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Swayambhunath Stupa

Listed under Sacred Spaces in Kathmandu, Nepal.

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A golden temple crowning a wooded hill, Swayambhunath Stupa is the most ancient and enigmatic of all the holy shrines in Kathmandu valley. Historical records found on a stone inscription give evidence that the stupa was already an important Buddhist pilgrimage destination by the 5th century AD. Its origins however, date to a much earlier time, long before the arrival of Buddhism into the valley. Swayambhunath's worshippers include Hindus, Vajrayana Buddhists of northern Nepal and Tibet, and the Newari Buddhists of central and southern Nepal. Each morning before dawn hundreds of pilgrims ascend the 365 steps leading up the hill and begin a series of circumambulations of the stupa. On each of the four sides of the stupa is a pair of large eyes. These eyes are symbolic of God's all-seeing perspective. There is no nose between the eyes but rather a representation of the number one in the Nepali alphabet, signifying that the single way to enlightenment is through the Buddhist path. Above each pair of eyes is another eye, the third eye, signifying the wisdom of looking within. No ears are shown because it is said the Buddha is not interested in hearing prayers in praise of him. Atop Swayambhunath hill is another fascinating though smaller and less visited temple. This is Shantipur, the 'Place of Peace', inside of which - in a secret and always locked underground chamber - lives the 8th century Tantric master Shantikar Acharya. Practising meditation techniques that have preserved his life for centuries, he is a great esoteric magician who has complete power over the weather. Swayambhunath stupa is also called the ‘Monkey Temple’ because of the many hundreds of monkeys who scamper about the temple at nighttime after the pilgrims have departed.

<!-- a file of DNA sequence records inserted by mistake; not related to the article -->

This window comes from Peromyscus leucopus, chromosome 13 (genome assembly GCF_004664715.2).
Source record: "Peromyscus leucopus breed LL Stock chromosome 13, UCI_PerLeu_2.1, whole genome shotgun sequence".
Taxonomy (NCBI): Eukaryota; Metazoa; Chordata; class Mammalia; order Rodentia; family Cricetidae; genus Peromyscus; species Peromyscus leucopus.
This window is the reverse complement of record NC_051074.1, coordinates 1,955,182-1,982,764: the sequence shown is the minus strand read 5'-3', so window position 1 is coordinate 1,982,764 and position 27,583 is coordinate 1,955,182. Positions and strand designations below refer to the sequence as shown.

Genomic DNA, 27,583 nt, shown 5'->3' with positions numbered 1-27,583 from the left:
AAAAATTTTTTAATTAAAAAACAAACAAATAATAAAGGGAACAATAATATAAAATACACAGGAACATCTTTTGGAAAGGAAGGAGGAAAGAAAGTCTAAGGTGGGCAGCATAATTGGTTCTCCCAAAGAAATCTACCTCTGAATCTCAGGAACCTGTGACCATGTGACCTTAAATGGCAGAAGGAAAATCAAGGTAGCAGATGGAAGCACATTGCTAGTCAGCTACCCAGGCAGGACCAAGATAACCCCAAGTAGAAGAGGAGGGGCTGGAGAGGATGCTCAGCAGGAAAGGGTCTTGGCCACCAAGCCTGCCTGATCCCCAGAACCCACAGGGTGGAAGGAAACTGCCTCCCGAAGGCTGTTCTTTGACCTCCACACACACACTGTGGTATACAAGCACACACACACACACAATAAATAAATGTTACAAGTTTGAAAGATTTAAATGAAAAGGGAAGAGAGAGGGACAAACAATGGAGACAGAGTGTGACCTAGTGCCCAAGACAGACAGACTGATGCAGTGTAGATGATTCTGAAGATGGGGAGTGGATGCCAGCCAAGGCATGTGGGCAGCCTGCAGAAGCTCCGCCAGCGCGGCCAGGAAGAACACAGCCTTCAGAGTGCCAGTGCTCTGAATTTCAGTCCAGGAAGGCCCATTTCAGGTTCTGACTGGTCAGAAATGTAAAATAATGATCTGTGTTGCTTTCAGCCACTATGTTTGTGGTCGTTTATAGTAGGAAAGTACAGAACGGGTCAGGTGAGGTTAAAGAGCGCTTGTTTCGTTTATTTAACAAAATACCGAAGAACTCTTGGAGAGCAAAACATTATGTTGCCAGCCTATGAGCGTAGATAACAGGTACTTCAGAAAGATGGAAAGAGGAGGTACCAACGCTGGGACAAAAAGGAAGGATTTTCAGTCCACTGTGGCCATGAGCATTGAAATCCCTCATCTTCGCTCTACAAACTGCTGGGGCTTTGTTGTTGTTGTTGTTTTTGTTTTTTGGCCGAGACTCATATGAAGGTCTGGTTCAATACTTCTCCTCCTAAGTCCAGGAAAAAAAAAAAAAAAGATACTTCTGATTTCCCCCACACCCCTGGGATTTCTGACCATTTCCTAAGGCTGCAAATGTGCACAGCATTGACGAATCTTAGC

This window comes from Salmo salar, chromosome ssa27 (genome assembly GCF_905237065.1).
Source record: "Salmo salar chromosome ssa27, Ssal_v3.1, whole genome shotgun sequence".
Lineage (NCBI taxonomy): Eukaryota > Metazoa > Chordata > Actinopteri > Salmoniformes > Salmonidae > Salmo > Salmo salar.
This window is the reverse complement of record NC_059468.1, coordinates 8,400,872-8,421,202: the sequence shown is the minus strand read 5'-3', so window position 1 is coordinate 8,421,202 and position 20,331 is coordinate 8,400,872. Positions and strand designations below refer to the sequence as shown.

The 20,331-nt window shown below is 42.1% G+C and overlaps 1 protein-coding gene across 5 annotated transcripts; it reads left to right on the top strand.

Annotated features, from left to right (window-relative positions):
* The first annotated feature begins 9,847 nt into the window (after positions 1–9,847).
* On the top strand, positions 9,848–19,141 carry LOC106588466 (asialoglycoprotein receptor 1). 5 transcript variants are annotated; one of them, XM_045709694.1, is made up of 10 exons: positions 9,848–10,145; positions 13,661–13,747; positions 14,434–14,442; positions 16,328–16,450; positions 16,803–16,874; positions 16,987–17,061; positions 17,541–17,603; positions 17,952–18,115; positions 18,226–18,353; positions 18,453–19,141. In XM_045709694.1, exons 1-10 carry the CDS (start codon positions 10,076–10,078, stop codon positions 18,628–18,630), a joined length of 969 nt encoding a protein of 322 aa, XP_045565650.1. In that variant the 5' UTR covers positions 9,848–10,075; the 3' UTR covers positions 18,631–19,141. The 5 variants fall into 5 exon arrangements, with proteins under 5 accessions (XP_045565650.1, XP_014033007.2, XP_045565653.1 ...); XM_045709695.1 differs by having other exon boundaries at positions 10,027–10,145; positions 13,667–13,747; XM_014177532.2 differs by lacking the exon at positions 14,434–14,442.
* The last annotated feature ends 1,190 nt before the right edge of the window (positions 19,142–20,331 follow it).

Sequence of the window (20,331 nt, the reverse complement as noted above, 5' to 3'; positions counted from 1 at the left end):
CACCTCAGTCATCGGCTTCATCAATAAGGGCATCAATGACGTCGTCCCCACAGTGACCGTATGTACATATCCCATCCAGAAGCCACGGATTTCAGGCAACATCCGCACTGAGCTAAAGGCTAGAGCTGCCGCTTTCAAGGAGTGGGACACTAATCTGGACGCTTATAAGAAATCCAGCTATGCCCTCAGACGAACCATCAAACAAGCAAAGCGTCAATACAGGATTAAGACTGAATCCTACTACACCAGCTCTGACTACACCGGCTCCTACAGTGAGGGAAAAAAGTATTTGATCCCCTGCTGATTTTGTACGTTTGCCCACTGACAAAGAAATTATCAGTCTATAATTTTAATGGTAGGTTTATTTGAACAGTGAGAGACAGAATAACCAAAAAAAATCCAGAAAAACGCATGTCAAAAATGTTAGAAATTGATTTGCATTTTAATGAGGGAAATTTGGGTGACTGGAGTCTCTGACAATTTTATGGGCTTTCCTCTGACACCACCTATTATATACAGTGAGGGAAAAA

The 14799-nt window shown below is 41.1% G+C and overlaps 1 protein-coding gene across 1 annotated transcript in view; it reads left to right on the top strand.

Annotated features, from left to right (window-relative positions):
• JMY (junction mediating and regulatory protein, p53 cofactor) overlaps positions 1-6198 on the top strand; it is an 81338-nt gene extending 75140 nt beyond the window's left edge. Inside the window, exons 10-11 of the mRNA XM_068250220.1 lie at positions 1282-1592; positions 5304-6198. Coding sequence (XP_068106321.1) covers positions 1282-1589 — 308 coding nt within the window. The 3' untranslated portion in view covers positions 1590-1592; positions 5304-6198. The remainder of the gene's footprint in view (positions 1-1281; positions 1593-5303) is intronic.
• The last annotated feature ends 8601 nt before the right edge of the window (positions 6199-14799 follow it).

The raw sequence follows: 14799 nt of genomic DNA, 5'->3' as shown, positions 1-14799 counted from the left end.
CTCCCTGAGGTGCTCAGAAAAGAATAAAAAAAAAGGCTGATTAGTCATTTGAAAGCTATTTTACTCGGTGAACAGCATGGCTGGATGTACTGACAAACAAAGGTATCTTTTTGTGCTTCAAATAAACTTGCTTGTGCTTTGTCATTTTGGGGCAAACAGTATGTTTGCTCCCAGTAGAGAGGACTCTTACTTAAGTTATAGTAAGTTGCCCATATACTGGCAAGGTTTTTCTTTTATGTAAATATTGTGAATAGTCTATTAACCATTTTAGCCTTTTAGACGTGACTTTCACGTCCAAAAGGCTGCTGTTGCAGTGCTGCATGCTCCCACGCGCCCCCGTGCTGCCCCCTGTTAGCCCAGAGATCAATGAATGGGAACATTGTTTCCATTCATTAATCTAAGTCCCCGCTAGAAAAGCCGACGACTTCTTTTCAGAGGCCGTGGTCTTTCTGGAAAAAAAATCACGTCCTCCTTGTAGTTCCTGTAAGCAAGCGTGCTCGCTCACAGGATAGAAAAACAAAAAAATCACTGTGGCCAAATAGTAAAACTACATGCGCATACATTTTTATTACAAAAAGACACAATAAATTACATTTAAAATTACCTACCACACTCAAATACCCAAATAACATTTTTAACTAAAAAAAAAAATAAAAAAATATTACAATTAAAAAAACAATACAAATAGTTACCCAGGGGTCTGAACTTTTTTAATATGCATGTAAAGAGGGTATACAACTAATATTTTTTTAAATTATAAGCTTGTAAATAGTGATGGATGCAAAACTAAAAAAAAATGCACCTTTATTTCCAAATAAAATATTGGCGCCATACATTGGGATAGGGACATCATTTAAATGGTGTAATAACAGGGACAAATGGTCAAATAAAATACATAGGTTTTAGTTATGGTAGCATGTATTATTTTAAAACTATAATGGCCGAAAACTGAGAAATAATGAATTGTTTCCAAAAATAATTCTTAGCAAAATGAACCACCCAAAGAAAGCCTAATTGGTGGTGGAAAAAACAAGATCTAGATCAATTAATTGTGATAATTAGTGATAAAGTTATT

More about the Swayambhunath Stupa from Sacred Sites.

Written by  Martin Gray.

Other expert and press reviews

“Monuments of the Kathmandu Valley”

'The cultural heritage of the Kathmandu Valley is illustrated by seven groups of monuments and buildings which display the full range of historic and artistic achievements for which the Kathmandu Valley is world famous. The seven include the Durbar Squa… Read more...

Written by press. UNESCO

“Kathmandu: new year in Nepal”

By Emma Mahony for The Times. First published 3rd January 2009. THREE days of smoky camp fires, sweet tea, dreadlocks, drums banging, naked torsos with beads, face paint and the pungent smell of cannabis. If you close your eyes for a moment, you could … Read more...

Written by press. See the full article in The Times, 3rd January 2008.

Comments, reviews and questions by other travellers

Kathmandu Valley

A rich melting-pot of Hindu and Buddhist culture, the Kathmandu Valley contains nearly 150 architectural and artistic treasures, mainly within the cities of Patan, Kathmandu, Bhaktapur and four smaller towns. Some of the handsome, mysterious buildings have already been lost due to modern urban development. Among the most striking are the royal Durbar temple squares of the Hanuman Dhoka Palace Complex, with their carved wooden walls and windows and plush state rooms, still used for royal ceremonies.

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